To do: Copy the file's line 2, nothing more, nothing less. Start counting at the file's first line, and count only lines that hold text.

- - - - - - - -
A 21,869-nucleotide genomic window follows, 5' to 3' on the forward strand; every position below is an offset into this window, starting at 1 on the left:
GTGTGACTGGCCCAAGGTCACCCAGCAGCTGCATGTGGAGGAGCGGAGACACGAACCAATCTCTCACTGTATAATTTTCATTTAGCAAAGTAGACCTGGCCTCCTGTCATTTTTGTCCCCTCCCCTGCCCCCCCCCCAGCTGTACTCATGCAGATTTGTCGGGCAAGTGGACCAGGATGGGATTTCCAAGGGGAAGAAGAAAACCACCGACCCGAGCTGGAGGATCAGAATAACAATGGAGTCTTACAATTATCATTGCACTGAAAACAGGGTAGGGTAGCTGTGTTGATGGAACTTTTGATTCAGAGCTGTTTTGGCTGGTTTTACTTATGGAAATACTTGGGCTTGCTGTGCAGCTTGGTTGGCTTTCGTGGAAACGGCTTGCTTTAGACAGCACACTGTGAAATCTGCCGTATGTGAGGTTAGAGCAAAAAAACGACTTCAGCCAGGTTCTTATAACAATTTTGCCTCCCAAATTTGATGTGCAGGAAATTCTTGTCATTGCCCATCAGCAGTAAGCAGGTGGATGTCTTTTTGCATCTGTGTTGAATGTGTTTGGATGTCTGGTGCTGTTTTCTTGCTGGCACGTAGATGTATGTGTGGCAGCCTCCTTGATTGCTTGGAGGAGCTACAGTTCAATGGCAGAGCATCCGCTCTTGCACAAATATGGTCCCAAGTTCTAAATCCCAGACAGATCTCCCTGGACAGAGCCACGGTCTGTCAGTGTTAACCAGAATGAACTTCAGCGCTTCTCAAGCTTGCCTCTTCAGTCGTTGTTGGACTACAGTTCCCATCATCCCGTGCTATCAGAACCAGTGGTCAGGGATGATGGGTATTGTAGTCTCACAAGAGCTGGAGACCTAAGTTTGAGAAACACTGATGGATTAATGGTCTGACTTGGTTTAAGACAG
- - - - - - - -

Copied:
GTGTGACTGGCCCAAGGTCACCCAGCAGCTGCATGTGGAGGAGCGGAGACACGAACCAATCTCTCACTGTATAATTTTCATTTAGCAAAGTAGACCTGGCCTCCTGTCATTTTTGTCCCCTCCCCTGCCCCCCCCCCAGCTGTACTCATGCAGATTTGTCGGGCAAGTGGACCAGGATGGGATTTCCAAGGGGAAGAAGAAAACCACCGACCCGAGCTGGAGGATCAGAATAACAATGGAGTCTTACAATTATCATTGCACTGAAAACAGGGTAGGGTAGCTGTGTTGATGGAACTTTTGATTCAGAGCTGTTTTGGCTGGTTTTACTTATGGAAATACTTGGGCTTGCTGTGCAGCTTGGTTGGCTTTCGTGGAAACGGCTTGCTTTAGACAGCACACTGTGAAATCTGCCGTATGTGAGGTTAGAGCAAAAAAACGACTTCAGCCAGGTTCTTATAACAATTTTGCCTCCCAAATTTGATGTGCAGGAAATTCTTGTCATTGCCCATCAGCAGTAAGCAGGTGGATGTCTTTTTGCATCTGTGTTGAATGTGTTTGGATGTCTGGTGCTGTTTTCTTGCTGGCACGTAGATGTATGTGTGGCAGCCTCCTTGATTGCTTGGAGGAGCTACAGTTCAATGGCAGAGCATCCGCTCTTGCACAAATATGGTCCCAAGTTCTAAATCCCAGACAGATCTCCCTGGACAGAGCCACGGTCTGTCAGTGTTAACCAGAATGAACTTCAGCGCTTCTCAAGCTTGCCTCTTCAGTCGTTGTTGGACTACAGTTCCCATCATCCCGTGCTATCAGAACCAGTGGTCAGGGATGATGGGTATTGTAGTCTCACAAGAGCTGGAGACCTAAGTTTGAGAAACACTGATGGATTAATGGTCTGACTTGGTTTAAGACAG